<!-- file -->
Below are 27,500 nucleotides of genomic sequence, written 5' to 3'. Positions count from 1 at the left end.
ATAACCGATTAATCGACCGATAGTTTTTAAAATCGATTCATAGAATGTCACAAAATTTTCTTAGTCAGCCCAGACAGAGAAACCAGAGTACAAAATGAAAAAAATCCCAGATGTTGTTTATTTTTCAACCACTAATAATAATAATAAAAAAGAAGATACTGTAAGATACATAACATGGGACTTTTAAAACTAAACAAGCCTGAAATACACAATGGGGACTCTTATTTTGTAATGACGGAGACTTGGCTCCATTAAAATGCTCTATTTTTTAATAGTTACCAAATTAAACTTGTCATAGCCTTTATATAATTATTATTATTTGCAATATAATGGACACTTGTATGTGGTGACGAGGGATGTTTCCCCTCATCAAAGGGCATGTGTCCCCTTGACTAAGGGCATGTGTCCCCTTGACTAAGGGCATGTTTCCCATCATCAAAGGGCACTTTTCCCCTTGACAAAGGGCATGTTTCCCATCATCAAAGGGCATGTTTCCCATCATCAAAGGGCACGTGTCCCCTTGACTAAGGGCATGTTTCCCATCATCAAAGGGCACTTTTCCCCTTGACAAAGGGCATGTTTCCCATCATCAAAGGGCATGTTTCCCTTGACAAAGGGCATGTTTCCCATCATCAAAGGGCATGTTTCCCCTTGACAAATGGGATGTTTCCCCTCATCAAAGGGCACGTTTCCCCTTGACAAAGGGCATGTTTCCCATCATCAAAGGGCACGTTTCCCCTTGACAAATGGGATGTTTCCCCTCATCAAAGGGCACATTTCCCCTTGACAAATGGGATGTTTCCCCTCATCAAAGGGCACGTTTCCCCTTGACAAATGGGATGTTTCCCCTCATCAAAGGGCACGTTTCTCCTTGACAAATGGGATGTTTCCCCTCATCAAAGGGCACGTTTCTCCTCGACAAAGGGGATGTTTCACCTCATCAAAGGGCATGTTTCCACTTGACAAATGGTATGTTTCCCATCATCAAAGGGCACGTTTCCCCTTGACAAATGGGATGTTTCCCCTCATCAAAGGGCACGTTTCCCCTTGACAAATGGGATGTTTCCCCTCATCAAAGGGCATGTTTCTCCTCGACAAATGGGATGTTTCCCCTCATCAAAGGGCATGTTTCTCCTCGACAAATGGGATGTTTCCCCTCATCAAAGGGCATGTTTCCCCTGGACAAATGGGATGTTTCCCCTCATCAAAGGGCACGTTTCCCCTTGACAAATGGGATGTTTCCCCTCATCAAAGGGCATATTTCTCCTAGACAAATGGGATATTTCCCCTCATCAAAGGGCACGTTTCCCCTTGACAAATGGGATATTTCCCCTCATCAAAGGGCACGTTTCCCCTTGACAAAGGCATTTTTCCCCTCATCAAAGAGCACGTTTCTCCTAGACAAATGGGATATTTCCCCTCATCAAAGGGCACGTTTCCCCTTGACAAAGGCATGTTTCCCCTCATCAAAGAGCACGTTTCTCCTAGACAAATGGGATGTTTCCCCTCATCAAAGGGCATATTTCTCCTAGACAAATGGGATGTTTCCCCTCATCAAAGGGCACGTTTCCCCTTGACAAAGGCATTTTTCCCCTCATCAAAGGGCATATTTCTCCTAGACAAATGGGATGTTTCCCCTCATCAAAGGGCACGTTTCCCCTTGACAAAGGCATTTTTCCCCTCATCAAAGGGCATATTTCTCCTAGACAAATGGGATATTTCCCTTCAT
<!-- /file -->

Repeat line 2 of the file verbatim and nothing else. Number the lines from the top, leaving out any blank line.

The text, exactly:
ATAACCGATTAATCGACCGATAGTTTTTAAAATCGATTCATAGAATGTCACAAAATTTTCTTAGTCAGCCCAGACAGAGAAACCAGAGTACAAAATGAAAAAAATCCCAGATGTTGTTTATTTTTCAACCACTAATAATAATAATAAAAAAGAAGATACTGTAAGATACATAACATGGGACTTTTAAAACTAAACAAGCCTGAAATACACAATGGGGACTCTTATTTTGTAATGACGGAGACTTGGCTCCATTAAAATGCTCTATTTTTTAATAGTTACCAAATTAAACTTGTCATAGCCTTTATATAATTATTATTATTTGCAATATAATGGACACTTGTATGTGGTGACGAGGGATGTTTCCCCTCATCAAAGGGCATGTGTCCCCTTGACTAAGGGCATGTGTCCCCTTGACTAAGGGCATGTTTCCCATCATCAAAGGGCACTTTTCCCCTTGACAAAGGGCATGTTTCCCATCATCAAAGGGCATGTTTCCCATCATCAAAGGGCACGTGTCCCCTTGACTAAGGGCATGTTTCCCATCATCAAAGGGCACTTTTCCCCTTGACAAAGGGCATGTTTCCCATCATCAAAGGGCATGTTTCCCTTGACAAAGGGCATGTTTCCCATCATCAAAGGGCATGTTTCCCCTTGACAAATGGGATGTTTCCCCTCATCAAAGGGCACGTTTCCCCTTGACAAAGGGCATGTTTCCCATCATCAAAGGGCACGTTTCCCCTTGACAAATGGGATGTTTCCCCTCATCAAAGGGCACATTTCCCCTTGACAAATGGGATGTTTCCCCTCATCAAAGGGCACGTTTCCCCTTGACAAATGGGATGTTTCCCCTCATCAAAGGGCACGTTTCTCCTTGACAAATGGGATGTTTCCCCTCATCAAAGGGCACGTTTCTCCTCGACAAAGGGGATGTTTCACCTCATCAAAGGGCATGTTTCCACTTGACAAATGGTATGTTTCCCATCATCAAAGGGCACGTTTCCCCTTGACAAATGGGATGTTTCCCCTCATCAAAGGGCACGTTTCCCCTTGACAAATGGGATGTTTCCCCTCATCAAAGGGCATGTTTCTCCTCGACAAATGGGATGTTTCCCCTCATCAAAGGGCATGTTTCTCCTCGACAAATGGGATGTTTCCCCTCATCAAAGGGCATGTTTCCCCTGGACAAATGGGATGTTTCCCCTCATCAAAGGGCACGTTTCCCCTTGACAAATGGGATGTTTCCCCTCATCAAAGGGCATATTTCTCCTAGACAAATGGGATATTTCCCCTCATCAAAGGGCACGTTTCCCCTTGACAAATGGGATATTTCCCCTCATCAAAGGGCACGTTTCCCCTTGACAAAGGCATTTTTCCCCTCATCAAAGAGCACGTTTCTCCTAGACAAATGGGATATTTCCCCTCATCAAAGGGCACGTTTCCCCTTGACAAAGGCATGTTTCCCCTCATCAAAGAGCACGTTTCTCCTAGACAAATGGGATGTTTCCCCTCATCAAAGGGCATATTTCTCCTAGACAAATGGGATGTTTCCCCTCATCAAAGGGCACGTTTCCCCTTGACAAAGGCATTTTTCCCCTCATCAAAGGGCATATTTCTCCTAGACAAATGGGATGTTTCCCCTCATCAAAGGGCACGTTTCCCCTTGACAAAGGCATTTTTCCCCTCATCAAAGGGCATATTTCTCCTAGACAAATGGGATATTTCCCTTCAT